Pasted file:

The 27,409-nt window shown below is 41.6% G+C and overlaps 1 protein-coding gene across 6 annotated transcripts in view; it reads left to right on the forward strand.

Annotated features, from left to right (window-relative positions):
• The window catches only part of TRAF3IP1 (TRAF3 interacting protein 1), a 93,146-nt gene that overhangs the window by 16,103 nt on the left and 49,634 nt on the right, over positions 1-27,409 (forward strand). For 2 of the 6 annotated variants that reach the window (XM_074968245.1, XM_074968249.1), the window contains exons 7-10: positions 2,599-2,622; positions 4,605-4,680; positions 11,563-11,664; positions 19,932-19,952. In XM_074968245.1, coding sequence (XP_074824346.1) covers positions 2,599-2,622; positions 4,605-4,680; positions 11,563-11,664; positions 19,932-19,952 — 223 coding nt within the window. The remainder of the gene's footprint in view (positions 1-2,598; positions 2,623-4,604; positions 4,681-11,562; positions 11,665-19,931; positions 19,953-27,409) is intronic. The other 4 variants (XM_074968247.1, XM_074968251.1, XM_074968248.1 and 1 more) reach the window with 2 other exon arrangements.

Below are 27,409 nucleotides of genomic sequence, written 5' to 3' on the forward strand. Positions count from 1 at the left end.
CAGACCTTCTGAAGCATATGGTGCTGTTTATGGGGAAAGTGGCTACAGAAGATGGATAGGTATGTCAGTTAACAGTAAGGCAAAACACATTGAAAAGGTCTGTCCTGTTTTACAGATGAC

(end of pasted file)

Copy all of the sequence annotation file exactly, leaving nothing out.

The 27,409-nt window shown below is 41.6% G+C and overlaps 1 protein-coding gene across 6 annotated transcripts in view; it reads left to right on the forward strand.

Annotated features, from left to right (window-relative positions):
• The window catches only part of TRAF3IP1 (TRAF3 interacting protein 1), a 93,146-nt gene that overhangs the window by 16,103 nt on the left and 49,634 nt on the right, over positions 1-27,409 (forward strand). For 2 of the 6 annotated variants that reach the window (XM_074968245.1, XM_074968249.1), the window contains exons 7-10: positions 2,599-2,622; positions 4,605-4,680; positions 11,563-11,664; positions 19,932-19,952. In XM_074968245.1, coding sequence (XP_074824346.1) covers positions 2,599-2,622; positions 4,605-4,680; positions 11,563-11,664; positions 19,932-19,952 — 223 coding nt within the window. The remainder of the gene's footprint in view (positions 1-2,598; positions 2,623-4,604; positions 4,681-11,562; positions 11,665-19,931; positions 19,953-27,409) is intronic. The other 4 variants (XM_074968247.1, XM_074968251.1, XM_074968248.1 and 1 more) reach the window with 2 other exon arrangements.

Below are 27,409 nucleotides of genomic sequence, written 5' to 3' on the forward strand. Positions count from 1 at the left end.
CAGACCTTCTGAAGCATATGGTGCTGTTTATGGGGAAAGTGGCTACAGAAGATGGATAGGTATGTCAGTTAACAGTAAGGCAAAACACATTGAAAAGGTCTGTCCTGTTTTACAGATGAC